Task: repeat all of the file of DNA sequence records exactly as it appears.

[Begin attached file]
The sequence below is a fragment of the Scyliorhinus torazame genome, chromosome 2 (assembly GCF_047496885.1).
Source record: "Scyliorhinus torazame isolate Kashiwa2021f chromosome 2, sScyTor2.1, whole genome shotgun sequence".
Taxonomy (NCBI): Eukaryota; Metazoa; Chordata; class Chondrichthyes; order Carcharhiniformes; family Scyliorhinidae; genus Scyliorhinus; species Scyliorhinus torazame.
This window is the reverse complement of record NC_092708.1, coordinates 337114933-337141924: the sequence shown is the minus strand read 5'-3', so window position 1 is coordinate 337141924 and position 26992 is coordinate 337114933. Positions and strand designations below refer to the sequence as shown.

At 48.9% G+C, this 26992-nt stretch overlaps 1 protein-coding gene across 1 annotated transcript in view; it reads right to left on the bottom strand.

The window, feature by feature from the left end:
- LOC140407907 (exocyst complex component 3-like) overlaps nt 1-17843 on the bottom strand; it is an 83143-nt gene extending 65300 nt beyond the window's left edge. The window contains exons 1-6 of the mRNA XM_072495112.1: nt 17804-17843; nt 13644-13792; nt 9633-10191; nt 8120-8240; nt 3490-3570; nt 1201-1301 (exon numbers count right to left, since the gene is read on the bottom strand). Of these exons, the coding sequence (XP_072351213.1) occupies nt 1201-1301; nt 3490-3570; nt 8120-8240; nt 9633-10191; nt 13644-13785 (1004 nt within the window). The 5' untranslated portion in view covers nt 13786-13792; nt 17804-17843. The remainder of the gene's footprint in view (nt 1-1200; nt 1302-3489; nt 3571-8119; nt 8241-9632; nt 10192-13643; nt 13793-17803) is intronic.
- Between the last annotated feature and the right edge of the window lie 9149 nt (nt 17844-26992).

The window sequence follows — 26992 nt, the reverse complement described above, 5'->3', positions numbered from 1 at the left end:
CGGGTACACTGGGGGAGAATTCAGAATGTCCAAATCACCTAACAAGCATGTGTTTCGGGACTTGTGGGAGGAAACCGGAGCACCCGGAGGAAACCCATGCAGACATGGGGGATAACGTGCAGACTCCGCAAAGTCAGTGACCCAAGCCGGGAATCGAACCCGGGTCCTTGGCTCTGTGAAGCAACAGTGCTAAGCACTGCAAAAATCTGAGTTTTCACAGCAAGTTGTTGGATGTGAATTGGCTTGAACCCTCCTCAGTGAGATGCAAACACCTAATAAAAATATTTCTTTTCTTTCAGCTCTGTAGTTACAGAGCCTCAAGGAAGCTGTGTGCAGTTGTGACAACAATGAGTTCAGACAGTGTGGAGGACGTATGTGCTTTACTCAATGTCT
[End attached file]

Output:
The sequence below is a fragment of the Scyliorhinus torazame genome, chromosome 2 (assembly GCF_047496885.1).
Source record: "Scyliorhinus torazame isolate Kashiwa2021f chromosome 2, sScyTor2.1, whole genome shotgun sequence".
Taxonomy (NCBI): Eukaryota; Metazoa; Chordata; class Chondrichthyes; order Carcharhiniformes; family Scyliorhinidae; genus Scyliorhinus; species Scyliorhinus torazame.
This window is the reverse complement of record NC_092708.1, coordinates 337114933-337141924: the sequence shown is the minus strand read 5'-3', so window position 1 is coordinate 337141924 and position 26992 is coordinate 337114933. Positions and strand designations below refer to the sequence as shown.

At 48.9% G+C, this 26992-nt stretch overlaps 1 protein-coding gene across 1 annotated transcript in view; it reads right to left on the bottom strand.

The window, feature by feature from the left end:
- LOC140407907 (exocyst complex component 3-like) overlaps nt 1-17843 on the bottom strand; it is an 83143-nt gene extending 65300 nt beyond the window's left edge. The window contains exons 1-6 of the mRNA XM_072495112.1: nt 17804-17843; nt 13644-13792; nt 9633-10191; nt 8120-8240; nt 3490-3570; nt 1201-1301 (exon numbers count right to left, since the gene is read on the bottom strand). Of these exons, the coding sequence (XP_072351213.1) occupies nt 1201-1301; nt 3490-3570; nt 8120-8240; nt 9633-10191; nt 13644-13785 (1004 nt within the window). The 5' untranslated portion in view covers nt 13786-13792; nt 17804-17843. The remainder of the gene's footprint in view (nt 1-1200; nt 1302-3489; nt 3571-8119; nt 8241-9632; nt 10192-13643; nt 13793-17803) is intronic.
- Between the last annotated feature and the right edge of the window lie 9149 nt (nt 17844-26992).

The window sequence follows — 26992 nt, the reverse complement described above, 5'->3', positions numbered from 1 at the left end:
CGGGTACACTGGGGGAGAATTCAGAATGTCCAAATCACCTAACAAGCATGTGTTTCGGGACTTGTGGGAGGAAACCGGAGCACCCGGAGGAAACCCATGCAGACATGGGGGATAACGTGCAGACTCCGCAAAGTCAGTGACCCAAGCCGGGAATCGAACCCGGGTCCTTGGCTCTGTGAAGCAACAGTGCTAAGCACTGCAAAAATCTGAGTTTTCACAGCAAGTTGTTGGATGTGAATTGGCTTGAACCCTCCTCAGTGAGATGCAAACACCTAATAAAAATATTTCTTTTCTTTCAGCTCTGTAGTTACAGAGCCTCAAGGAAGCTGTGTGCAGTTGTGACAACAATGAGTTCAGACAGTGTGGAGGACGTATGTGCTTTACTCAATGTCT